Microsoft word - lm ho colds & flu.doc


Winter is the season for sniffles, sneezes, sore throats, colds, coughs and fevers. The body’s natural healing efforts are
chal enged and dietary adjustments together with herbal remedies are ideal for supporting the immune system.

Viruses and bacteria need fertile soil to grow. How fertile the soil is depends on one’s state of health and in particular on
the state of the immune system. Tiredness and stress lowers resistance. A fit and emotionally balanced person has
better chances to adapt successful y to change in temperatures and resist getting an infection. Regular deep breathing
and gentle stretching exercises encourage the release of tension and boost immunity. Good sleep is nourishing and
healing. Fresh air and outdoor activities improve vitamin D uptake, bone health, blood sugar regulation and mood.
Exercise regularly, go for brisk walks, keep warm and rest in a relaxed environment with warming drinks (see handouts.
Ginger, cinnamon and chil i pepper and cloves warm from the inside out and relieve congestion caused by the cold.
Echinacea root in small daily dosages (1 cup/day) helps to keep bacteria and viruses away. Elderberry, thyme, garlic and onion are antibacterial and antiviral, protecting the respiratory system. Rosehips, elderberries, blackcurrants are rich in vitamin C and bioflavonoids, Oily fish, seeds and nuts for omega 3s & 6s and magnesium-rich foods (green leafy vegetables) Sprouted seeds, beans and lentils provide good protein and energy and promote immune function. Mushrooms are revered immune system tonics and taste delicious in soups and stir-fries.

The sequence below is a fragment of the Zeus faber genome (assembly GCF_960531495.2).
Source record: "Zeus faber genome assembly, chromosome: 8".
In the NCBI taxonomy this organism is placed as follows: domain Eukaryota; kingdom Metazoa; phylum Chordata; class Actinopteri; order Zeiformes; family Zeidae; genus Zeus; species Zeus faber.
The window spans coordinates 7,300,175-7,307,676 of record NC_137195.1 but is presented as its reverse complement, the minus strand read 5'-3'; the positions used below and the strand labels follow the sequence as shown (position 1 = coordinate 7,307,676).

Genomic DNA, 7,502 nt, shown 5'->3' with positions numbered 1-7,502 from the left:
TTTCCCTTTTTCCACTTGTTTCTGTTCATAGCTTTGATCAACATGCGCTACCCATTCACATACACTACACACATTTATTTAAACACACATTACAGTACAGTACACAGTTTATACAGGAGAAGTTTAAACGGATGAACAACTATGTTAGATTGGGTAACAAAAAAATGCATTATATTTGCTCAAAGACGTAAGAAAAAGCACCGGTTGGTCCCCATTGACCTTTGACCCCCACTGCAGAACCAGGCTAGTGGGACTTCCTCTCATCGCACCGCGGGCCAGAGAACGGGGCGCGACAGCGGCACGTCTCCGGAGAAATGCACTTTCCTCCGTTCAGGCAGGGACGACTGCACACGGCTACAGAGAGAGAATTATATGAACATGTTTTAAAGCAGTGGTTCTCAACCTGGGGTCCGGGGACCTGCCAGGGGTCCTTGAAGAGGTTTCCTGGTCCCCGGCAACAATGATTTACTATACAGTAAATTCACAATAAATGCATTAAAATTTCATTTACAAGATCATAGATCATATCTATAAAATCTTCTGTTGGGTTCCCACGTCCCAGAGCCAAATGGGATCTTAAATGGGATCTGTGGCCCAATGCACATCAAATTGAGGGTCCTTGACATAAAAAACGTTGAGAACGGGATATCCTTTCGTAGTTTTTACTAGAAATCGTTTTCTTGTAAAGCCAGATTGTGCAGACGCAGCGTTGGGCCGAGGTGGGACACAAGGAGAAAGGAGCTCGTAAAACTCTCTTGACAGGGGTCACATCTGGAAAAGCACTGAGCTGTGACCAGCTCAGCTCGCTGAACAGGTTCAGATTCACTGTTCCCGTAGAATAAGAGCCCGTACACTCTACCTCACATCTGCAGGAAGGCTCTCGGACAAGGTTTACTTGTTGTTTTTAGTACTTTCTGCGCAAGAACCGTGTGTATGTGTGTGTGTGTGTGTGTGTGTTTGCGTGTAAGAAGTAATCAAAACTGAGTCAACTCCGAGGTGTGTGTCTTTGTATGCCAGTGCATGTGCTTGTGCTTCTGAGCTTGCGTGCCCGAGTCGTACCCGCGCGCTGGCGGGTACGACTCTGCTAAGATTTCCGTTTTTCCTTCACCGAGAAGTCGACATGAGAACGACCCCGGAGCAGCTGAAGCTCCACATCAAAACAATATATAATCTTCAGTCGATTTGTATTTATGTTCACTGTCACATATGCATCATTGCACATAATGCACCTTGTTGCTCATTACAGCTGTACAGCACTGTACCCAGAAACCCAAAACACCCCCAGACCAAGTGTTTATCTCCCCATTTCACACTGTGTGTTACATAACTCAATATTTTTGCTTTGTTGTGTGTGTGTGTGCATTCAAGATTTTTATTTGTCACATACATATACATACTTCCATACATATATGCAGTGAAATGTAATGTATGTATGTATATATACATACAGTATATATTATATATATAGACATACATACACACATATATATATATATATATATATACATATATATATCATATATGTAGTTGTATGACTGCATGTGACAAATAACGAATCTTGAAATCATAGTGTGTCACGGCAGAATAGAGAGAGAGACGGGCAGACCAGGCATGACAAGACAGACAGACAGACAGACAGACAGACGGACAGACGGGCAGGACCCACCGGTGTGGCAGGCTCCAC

Yarrow, elderflower and peppermint hot infusion (tea) drunk frequently helps at the beginning of a fever. Lime flowers relax the circulation and allow sweating. Echinacea, elderberry, thyme and garlic are antibacterial and antiviral. Marshmal ow, slippery elm, comfrey, coltsfoot are expectorants that loosen a cough and thin catarrh.
Anise, eucalyptus and sage aromatic essential oils used in steam inhalation relieve nasal congestion.
1 tbsp liquorice root

Prepare a triple-strength tea by simmering the herbs in water for 10 minutes, then steeping for 20 minutes. Strain the tea,
then stir in honey and glycerin while the tea is stil warm. If using sugar simmer for 5 mins. Add optional essential oil.
Take 1 tablespoon at a time. Stored in a cool place. Wil keep for 2 weeks. Refrigerated it wil keep for several months.


1 onion ½ fresh red chilli Juice of 2 lemons 1 tsp salt sprig of parsley

Chop the onion and chilli finely and place in a bowl. Add the lemon juice and salt. Leave to stand for 1 hour in the
refrigerator. Strain and use as a gargle. After gargling, chew on a sprig of parsley to freshen breath. USE: Gargle daily,
as soon as you feel a sore throat coming on, then spit out rather than swallow. Best made fresh daily.

Makes enough for 4. Can be eaten with noodles.
2 tbsp dried Echinacea root
2 fresh medium-sized chil ies, finely sliced Simmer the dried Echinacea root in the water for 5-10 minutes and leave to stand. In another bowl, cover the goji berries with cold water & leave to rehydrate. Set the Echinacea and goji berries aside. Boil the stock in a large pan. Add sliced onions, mushrooms, ginger and chil ies and simmer until soft. Five minutes before serving, add the miso paste, Goji berries and chopped garlic. Final y, strain the Echinacea infusion and add this to the soup, reheating gently if necessary, but do not boil, to protect beneficial constituents. [email protected] Living Medicine November 2010 Herb/part used